While the only way to truly explore Rosslyn Castle is to rent it for the night, the village of Roslin is a tourist attraction in itself. Rosslyn Chapel is famous for being one of the most notable filming locations in Dan Brown’s film adaptation of the Da Vinci Code, and you can book tickets to look around inside. Walk around the surrounding Roslin Glen and you’ll stumble across the castle which is virtually unknown in comparison to the chapel. Walk along the bridge approaching the castle to its ruined walls for an awesome photo opportunity, and take in views of the castle from the outside. It’s a pretty spectacular sight and a real hidden gem of a castle in Scotland considering how close it is to Edinburgh.
5. Tantallon Castle
Sitting right on the edge of a cliff over in East Lothian, Tantallon Castle is like the setting of a great medieval film (and it is). Being by the sea means it’s been open to the elements, so it’s not too surprising to see that one of its main walls is no longer standing, but it still lasted pretty well considering the fortress was built back in the mid-1300s as home to the Red Douglas dynasty. Book your ticket and explore one of the greatest examples of a fortress in Scotland, marvelling at the enormous curtain wall and the incredible surrounding views.
6. Dirleton Castle
If you’re planning a trip to Tantellon, it’s well worth your time stopping at this majestic 13th century fortress on your way. Dirleton Castle is another East Lothian attraction, with its oldest sections - the towers - dating back to the 1200s. Over its 400 years in use, the castle was called home by three noble families and was declared unfit for military use after Oliver Cromwell’s siege in 1650. Dirleton was then taken over by new owners, who turned it into an architectural marvel and landscaped the beautiful surrounding gardens in the 1800s that you can wander through today. This incredible sight is among Scotland’s oldest surviving castle architecture, and it’s less than an hour outside Edinburgh.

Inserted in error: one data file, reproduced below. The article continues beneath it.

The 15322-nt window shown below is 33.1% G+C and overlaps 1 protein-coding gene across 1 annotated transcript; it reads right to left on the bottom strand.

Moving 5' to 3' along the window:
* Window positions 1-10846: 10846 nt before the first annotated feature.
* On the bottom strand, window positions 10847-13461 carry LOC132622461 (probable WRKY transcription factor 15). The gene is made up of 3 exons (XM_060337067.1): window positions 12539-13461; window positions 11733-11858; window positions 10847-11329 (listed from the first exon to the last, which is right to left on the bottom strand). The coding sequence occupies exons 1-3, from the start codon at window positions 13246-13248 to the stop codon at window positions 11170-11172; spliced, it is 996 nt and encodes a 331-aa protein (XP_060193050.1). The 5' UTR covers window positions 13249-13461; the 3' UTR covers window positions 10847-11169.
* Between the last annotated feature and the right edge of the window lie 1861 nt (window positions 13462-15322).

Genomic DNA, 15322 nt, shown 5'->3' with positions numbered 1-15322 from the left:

7. Crichton Castle
Sitting above the River Tyne, the sweeping views all the way around Crichton Castle are breathtaking. Just a 30 minute drive outside Edinburgh, this castle has one of the oldest tower houses in Scotland from the late 14th century. There’s nothing quite like the peace and quiet you experience when you visit Crichton Castle, standing in total isolation in the Scottish countryside. You can explore inside, taking in what would once have been a working kitchen, a bakehouse, the bed chambers, the grand great hall and the castle’s dramatic diamond-patterned façade. Crichton has a rich history, starting with the Crichton family and involving Mary Queen of Scots, ending with the legacy of Francis Stewart who gave the castle the distinctive features it’s famous for today.
8. Blackness Castle
Blackness Castle was built in the 15th century by the Crichton family with the purpose of being their lordly residence, but it wasn’t long before the castle became grounds for more important purposes. Located right next to the Firth of Forth waterway, Blackness Castle became a royal castle in 1453, then a garrison fortress, then a state prison and finally an ammunition depot before being the visitor attraction it is now since after the First World War. Venture out of Edinburgh and explore ‘the ship that never sailed’, so called because it supposedly looks like a great stone ship from one side. Climb its tower for sweeping views, explore the different rooms and learn all about one of Scotland’s most powerful families of the past. This castle near Edinburgh is a hidden gem.
View all of these truly Scottish castles on our interactive map